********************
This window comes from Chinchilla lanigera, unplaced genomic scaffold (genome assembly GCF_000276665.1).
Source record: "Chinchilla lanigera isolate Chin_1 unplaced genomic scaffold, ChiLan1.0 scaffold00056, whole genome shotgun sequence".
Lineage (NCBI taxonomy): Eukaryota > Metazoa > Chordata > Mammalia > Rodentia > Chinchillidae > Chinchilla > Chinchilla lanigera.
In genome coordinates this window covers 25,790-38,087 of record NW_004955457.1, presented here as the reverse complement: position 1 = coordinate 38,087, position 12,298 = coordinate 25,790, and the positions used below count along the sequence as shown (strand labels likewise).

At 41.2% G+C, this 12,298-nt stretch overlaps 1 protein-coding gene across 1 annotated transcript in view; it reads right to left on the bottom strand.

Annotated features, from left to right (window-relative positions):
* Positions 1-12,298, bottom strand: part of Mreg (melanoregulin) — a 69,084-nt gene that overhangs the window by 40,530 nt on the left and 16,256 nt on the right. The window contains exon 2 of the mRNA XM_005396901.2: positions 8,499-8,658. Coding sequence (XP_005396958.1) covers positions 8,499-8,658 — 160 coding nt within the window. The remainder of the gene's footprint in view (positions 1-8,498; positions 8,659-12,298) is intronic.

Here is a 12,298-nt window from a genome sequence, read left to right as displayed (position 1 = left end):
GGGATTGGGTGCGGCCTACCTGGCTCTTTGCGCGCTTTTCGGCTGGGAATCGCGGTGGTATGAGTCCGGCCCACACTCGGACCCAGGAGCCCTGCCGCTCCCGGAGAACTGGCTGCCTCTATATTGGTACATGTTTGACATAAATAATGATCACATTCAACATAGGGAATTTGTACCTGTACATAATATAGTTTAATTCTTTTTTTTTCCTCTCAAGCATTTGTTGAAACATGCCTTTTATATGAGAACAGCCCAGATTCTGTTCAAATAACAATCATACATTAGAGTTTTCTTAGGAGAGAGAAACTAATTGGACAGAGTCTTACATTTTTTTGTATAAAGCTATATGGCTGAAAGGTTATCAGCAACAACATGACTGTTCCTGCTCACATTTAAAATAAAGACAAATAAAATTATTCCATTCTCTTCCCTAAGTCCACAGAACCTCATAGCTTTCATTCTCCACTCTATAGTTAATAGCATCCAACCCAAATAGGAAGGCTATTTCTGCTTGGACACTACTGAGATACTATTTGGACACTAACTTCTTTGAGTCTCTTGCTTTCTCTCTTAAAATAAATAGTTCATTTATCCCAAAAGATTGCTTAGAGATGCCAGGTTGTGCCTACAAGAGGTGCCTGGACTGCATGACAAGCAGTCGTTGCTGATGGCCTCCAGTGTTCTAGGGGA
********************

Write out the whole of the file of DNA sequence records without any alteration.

This window comes from Chinchilla lanigera, unplaced genomic scaffold (genome assembly GCF_000276665.1).
Source record: "Chinchilla lanigera isolate Chin_1 unplaced genomic scaffold, ChiLan1.0 scaffold00056, whole genome shotgun sequence".
Lineage (NCBI taxonomy): Eukaryota > Metazoa > Chordata > Mammalia > Rodentia > Chinchillidae > Chinchilla > Chinchilla lanigera.
In genome coordinates this window covers 25,790-38,087 of record NW_004955457.1, presented here as the reverse complement: position 1 = coordinate 38,087, position 12,298 = coordinate 25,790, and the positions used below count along the sequence as shown (strand labels likewise).

At 41.2% G+C, this 12,298-nt stretch overlaps 1 protein-coding gene across 1 annotated transcript in view; it reads right to left on the bottom strand.

Annotated features, from left to right (window-relative positions):
* Positions 1-12,298, bottom strand: part of Mreg (melanoregulin) — a 69,084-nt gene that overhangs the window by 40,530 nt on the left and 16,256 nt on the right. The window contains exon 2 of the mRNA XM_005396901.2: positions 8,499-8,658. Coding sequence (XP_005396958.1) covers positions 8,499-8,658 — 160 coding nt within the window. The remainder of the gene's footprint in view (positions 1-8,498; positions 8,659-12,298) is intronic.

Here is a 12,298-nt window from a genome sequence, read left to right as displayed (position 1 = left end):
GGGATTGGGTGCGGCCTACCTGGCTCTTTGCGCGCTTTTCGGCTGGGAATCGCGGTGGTATGAGTCCGGCCCACACTCGGACCCAGGAGCCCTGCCGCTCCCGGAGAACTGGCTGCCTCTATATTGGTACATGTTTGACATAAATAATGATCACATTCAACATAGGGAATTTGTACCTGTACATAATATAGTTTAATTCTTTTTTTTTCCTCTCAAGCATTTGTTGAAACATGCCTTTTATATGAGAACAGCCCAGATTCTGTTCAAATAACAATCATACATTAGAGTTTTCTTAGGAGAGAGAAACTAATTGGACAGAGTCTTACATTTTTTTGTATAAAGCTATATGGCTGAAAGGTTATCAGCAACAACATGACTGTTCCTGCTCACATTTAAAATAAAGACAAATAAAATTATTCCATTCTCTTCCCTAAGTCCACAGAACCTCATAGCTTTCATTCTCCACTCTATAGTTAATAGCATCCAACCCAAATAGGAAGGCTATTTCTGCTTGGACACTACTGAGATACTATTTGGACACTAACTTCTTTGAGTCTCTTGCTTTCTCTCTTAAAATAAATAGTTCATTTATCCCAAAAGATTGCTTAGAGATGCCAGGTTGTGCCTACAAGAGGTGCCTGGACTGCATGACAAGCAGTCGTTGCTGATGGCCTCCAGTGTTCTAGGGGA